Louis Berger engineers take soil sample for Rangoon to Mandalay road project in Burma (Myanmar)

Following the end of World War II, troops returned home. Resources that had been allocated to the global war effort could be repurposed for physical infrastructure and economic development. War-torn nations in Europe and the Pacific began to rebuild and recover. The United States and Soviet Union began investing heavily in defense and logistics infrastructure that would fuel the new Cold War economy. The increased investment would drive a spike in demand for engineers as nations relied heavily on consultants to perform the design and engineering work associated with new highways, bridges, railways and maritime facilities.

Louis Berger was founded in 1953 by Dr. Louis Berger, a member of the engineering faculty at Pennsylvania State University and former U.S. Coast Guard commander. The firm began as a soils mechanics and foundations engineering operation with one office in Harrisburg, Pa.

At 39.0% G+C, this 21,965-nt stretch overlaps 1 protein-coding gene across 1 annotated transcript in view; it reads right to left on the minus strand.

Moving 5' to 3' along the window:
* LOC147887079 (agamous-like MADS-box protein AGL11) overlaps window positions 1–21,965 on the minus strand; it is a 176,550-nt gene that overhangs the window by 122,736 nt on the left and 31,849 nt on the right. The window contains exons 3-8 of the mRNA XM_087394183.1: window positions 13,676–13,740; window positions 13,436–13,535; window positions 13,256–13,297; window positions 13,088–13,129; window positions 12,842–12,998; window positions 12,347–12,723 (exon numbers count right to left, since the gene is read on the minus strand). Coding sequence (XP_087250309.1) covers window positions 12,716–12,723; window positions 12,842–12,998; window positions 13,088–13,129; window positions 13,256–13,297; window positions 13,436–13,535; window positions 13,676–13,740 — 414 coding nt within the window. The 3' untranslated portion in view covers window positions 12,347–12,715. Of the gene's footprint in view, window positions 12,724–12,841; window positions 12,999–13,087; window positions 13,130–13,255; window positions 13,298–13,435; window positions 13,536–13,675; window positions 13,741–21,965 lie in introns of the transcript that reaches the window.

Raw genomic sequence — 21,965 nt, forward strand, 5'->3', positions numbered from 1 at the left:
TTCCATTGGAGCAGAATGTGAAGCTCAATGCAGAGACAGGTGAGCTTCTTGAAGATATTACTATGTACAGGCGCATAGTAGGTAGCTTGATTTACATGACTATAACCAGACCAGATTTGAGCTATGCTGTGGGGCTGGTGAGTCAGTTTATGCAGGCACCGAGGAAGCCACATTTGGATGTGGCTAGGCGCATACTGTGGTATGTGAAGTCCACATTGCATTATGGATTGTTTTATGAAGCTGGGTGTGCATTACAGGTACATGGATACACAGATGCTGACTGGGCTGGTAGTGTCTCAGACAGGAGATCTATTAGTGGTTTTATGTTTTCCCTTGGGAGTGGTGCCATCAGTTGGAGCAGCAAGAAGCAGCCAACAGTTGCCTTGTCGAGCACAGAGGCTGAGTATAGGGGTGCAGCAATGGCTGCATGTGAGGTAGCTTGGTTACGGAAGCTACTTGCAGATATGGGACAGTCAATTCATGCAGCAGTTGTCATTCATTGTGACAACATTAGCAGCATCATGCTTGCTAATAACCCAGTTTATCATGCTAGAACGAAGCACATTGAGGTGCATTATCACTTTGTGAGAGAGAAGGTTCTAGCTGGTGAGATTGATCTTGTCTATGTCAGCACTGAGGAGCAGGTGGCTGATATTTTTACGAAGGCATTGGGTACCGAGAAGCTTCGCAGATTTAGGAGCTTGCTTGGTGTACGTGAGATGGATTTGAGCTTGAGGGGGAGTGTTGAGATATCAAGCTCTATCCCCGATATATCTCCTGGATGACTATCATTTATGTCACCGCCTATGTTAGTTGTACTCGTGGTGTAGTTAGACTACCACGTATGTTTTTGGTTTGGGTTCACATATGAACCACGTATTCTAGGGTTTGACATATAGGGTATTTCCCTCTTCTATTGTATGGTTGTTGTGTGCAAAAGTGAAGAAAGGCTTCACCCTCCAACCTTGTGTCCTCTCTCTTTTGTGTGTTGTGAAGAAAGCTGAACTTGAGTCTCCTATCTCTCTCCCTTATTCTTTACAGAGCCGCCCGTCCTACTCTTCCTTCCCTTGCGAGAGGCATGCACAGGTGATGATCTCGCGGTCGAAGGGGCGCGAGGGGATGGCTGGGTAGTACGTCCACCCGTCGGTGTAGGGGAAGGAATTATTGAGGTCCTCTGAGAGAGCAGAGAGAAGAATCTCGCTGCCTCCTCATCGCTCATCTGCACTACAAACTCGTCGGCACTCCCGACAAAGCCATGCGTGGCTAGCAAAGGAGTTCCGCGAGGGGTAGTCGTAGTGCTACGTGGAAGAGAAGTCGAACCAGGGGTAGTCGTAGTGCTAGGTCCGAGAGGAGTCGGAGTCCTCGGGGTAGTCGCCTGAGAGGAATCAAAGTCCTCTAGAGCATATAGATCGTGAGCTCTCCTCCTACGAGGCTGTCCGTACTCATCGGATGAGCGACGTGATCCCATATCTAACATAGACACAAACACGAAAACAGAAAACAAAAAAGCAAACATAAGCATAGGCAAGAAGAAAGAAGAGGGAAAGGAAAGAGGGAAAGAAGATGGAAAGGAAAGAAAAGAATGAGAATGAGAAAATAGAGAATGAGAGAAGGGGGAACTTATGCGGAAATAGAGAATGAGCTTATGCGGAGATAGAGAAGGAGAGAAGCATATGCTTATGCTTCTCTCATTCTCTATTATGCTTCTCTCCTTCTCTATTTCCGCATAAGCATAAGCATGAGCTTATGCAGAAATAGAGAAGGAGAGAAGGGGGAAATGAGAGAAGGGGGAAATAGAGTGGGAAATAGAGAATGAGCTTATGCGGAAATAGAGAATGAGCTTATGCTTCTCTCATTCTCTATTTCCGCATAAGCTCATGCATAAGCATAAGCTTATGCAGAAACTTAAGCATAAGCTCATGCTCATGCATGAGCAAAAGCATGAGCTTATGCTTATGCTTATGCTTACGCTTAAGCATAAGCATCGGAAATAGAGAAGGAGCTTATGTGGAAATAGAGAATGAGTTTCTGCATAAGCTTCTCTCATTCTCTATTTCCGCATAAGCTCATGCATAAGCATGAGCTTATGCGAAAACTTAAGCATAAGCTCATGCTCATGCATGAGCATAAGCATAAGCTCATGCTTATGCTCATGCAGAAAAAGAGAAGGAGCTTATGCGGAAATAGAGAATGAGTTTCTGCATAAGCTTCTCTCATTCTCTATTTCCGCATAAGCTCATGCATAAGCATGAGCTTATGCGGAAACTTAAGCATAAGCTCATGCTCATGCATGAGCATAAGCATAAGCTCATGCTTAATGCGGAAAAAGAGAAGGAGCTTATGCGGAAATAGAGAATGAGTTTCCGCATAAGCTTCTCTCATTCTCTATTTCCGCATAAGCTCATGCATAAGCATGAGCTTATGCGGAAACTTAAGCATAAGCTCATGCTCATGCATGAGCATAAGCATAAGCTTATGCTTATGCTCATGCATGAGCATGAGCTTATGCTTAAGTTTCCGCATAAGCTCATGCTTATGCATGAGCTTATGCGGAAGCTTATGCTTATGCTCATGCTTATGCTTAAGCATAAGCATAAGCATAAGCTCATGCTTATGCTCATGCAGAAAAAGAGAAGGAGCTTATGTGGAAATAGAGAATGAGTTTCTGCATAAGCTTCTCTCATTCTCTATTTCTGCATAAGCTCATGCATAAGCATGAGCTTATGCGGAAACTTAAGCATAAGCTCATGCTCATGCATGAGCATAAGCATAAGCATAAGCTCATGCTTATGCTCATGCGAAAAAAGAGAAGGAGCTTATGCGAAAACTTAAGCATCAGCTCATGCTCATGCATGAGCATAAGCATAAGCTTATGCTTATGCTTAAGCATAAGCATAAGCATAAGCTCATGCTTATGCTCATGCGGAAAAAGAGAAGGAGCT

Key milestones:

  • 1953: Louis Berger embarked on its first major assignment, preparing designs for an approximately 20-mile portion of the Northeast Extension of the Pennsylvania Turnpike, the United States’ first superhighway.
  • 1955: Louis Berger completed its first assignment for the New Jersey State Highway Department, the interchange at Amboy Avenue and U.S. Route 1 in Edison Township, N.J.
  • 1956: Louis Berger designed the 13.5-mile Interstate 80 between Denville and Netcong, N.J. It was the first interstate road to be designed and constructed in the state of New Jersey
  • 1958: Louis Berger initiated the design of a limited-access relocation of U.S. Route 1 around Bel Air, Md.
  • 1959: Louis Berger undertook its first international assignment, assisting in the rehabilitation of 700 kilometers of the Rangoon-Mandalay Road in Burma.